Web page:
Government

Government and Legislature

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About 200 students protested in the Illinois Capitol rotunda Wednesday.  They’re part of the Illinois Coalition to Invest in Higher Education.

The group wanted to show lawmakers the importance of funding colleges and universities, as well as MAP grants for students.  

One of the protestors was Kiasee Ray,  a freshman at Dominican University in River Forest. She says the MAP grant is the reason she's in college today.

AP

The approval of controversial nominee Betsy DeVos as the next U.S. Secretary of Education took a historical twist Tuesday.

Vice President Mike Pence – barely over two weeks into his term – cast a tie-breaking vote in his Constitutional role as President of the U.S. Senate.

That was the 246th time that a vice president had to resolve a Senate deadlock, but it was the only time such a vote was cast to decide a cabinet appointment.

Last week, President Trump signed an executive order suspending new-refugee admissions for 120 days and blocking travelers from seven Muslim-majority countries — Iraq, Iran, Syria, Yemen, Sudan, Libya and Somalia — for 90 days. Syrian refugees are banned indefinitely.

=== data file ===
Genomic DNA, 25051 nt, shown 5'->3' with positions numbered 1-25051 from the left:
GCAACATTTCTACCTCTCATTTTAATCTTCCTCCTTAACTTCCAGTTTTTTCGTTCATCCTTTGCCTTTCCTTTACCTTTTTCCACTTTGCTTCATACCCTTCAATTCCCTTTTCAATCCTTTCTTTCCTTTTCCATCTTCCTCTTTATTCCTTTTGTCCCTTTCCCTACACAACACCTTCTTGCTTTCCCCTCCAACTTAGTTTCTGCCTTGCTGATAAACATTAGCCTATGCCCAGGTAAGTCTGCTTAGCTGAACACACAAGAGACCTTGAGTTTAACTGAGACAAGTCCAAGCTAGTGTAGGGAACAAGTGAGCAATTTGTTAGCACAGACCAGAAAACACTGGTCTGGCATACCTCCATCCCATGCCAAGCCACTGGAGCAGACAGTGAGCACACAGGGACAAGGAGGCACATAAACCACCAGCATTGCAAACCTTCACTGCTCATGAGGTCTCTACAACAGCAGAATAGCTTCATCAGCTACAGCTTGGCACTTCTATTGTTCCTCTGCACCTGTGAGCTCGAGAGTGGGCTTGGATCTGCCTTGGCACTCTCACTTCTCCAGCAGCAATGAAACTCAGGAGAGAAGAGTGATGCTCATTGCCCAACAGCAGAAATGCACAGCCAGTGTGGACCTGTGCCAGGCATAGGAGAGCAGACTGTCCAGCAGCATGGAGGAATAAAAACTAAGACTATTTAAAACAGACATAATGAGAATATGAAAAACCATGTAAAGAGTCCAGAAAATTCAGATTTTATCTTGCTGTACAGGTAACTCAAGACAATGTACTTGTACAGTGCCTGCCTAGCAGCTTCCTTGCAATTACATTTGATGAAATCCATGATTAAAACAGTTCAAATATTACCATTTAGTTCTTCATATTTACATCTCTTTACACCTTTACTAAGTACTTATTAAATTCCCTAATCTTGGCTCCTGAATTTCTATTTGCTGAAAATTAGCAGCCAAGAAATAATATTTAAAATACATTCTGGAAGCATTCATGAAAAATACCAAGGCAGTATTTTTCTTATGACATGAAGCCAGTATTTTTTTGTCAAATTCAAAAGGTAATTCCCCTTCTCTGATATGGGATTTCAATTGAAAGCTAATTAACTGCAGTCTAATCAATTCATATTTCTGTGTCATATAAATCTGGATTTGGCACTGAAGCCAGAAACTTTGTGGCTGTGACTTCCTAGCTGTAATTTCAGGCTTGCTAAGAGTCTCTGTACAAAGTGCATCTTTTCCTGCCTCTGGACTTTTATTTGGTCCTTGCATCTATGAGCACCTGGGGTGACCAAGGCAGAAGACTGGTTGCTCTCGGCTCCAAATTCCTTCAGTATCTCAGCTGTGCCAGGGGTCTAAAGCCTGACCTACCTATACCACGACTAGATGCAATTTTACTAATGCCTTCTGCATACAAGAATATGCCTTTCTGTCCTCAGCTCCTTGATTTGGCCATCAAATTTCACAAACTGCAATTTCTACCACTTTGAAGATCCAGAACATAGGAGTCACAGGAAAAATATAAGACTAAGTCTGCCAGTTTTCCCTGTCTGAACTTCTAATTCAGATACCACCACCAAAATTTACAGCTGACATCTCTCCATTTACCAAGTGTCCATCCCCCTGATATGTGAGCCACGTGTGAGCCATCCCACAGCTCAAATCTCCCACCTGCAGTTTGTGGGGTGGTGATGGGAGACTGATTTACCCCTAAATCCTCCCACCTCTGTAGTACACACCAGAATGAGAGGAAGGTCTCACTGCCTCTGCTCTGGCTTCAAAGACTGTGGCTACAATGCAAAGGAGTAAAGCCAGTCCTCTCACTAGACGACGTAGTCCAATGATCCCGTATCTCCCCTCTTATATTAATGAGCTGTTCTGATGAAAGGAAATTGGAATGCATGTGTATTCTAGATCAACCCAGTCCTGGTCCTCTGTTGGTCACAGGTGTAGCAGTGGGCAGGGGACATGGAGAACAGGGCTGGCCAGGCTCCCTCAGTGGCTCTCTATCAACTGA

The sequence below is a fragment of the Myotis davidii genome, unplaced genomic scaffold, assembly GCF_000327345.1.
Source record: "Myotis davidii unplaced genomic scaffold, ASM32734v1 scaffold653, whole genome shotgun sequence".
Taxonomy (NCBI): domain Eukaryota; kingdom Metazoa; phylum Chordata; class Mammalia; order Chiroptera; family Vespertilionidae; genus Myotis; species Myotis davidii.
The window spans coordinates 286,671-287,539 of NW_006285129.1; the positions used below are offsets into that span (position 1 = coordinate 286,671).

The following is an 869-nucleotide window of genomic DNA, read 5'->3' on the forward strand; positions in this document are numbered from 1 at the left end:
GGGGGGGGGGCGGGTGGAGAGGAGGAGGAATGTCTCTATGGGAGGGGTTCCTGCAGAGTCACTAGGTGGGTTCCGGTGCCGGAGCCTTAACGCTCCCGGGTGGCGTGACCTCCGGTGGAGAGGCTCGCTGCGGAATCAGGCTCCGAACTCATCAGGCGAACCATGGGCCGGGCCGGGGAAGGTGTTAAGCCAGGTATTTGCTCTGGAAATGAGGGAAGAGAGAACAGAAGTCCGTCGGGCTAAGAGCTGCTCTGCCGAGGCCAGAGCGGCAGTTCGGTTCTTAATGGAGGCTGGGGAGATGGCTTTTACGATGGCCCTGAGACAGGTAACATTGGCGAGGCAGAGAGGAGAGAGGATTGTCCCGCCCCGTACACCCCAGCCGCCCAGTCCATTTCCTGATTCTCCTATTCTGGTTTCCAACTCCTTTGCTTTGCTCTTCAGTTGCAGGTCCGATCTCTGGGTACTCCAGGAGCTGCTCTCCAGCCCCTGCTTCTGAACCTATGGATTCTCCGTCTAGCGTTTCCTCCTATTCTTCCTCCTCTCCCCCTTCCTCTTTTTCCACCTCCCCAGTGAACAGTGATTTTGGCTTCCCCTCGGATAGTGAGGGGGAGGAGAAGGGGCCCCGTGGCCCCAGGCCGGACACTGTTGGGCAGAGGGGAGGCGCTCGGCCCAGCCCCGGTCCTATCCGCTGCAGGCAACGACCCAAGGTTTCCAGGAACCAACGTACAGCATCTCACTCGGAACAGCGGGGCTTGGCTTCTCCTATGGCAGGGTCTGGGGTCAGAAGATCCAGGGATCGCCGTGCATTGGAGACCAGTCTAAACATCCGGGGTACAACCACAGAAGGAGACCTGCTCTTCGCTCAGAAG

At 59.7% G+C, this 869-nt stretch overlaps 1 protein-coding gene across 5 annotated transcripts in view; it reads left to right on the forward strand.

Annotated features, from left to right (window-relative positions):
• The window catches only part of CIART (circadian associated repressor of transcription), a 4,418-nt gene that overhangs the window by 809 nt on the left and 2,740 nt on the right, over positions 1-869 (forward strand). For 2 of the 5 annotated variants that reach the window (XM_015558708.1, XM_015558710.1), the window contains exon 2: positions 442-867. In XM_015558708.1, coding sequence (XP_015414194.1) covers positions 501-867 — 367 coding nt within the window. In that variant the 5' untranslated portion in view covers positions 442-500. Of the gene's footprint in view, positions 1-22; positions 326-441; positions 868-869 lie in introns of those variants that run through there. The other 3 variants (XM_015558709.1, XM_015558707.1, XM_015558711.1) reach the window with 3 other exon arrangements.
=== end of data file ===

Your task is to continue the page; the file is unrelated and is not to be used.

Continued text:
A Northern Illinois University professor was one of the hundreds of demonstrators at O’Hare International Airport last weekend. The protests were against President Donald Trump’s travel restrictions against people from majority-Muslim countries.

NIU education professor Joseph Flynn says he saw many walks of life take part in the O’Hare Airport demonstrations – including several different races and creeds and members of the LGBTQ community.

Brian Mackey / Illinois Public Radio

Top leaders in the Illinois Senate continue to negotiate on a "grand bargain" to end the state's budget standoff.

They left the Capitol on an 11-day break Thursday without voting on the proposals.

Senate President John Cullerton, a Democrat, is negotiating with his Republican counterpart.

He told his colleagues: When the session resumes next month, come back ready to vote.

"The problems we face are not going to disappear. In fact, they're going to get more difficult every day,” Cullerton said.

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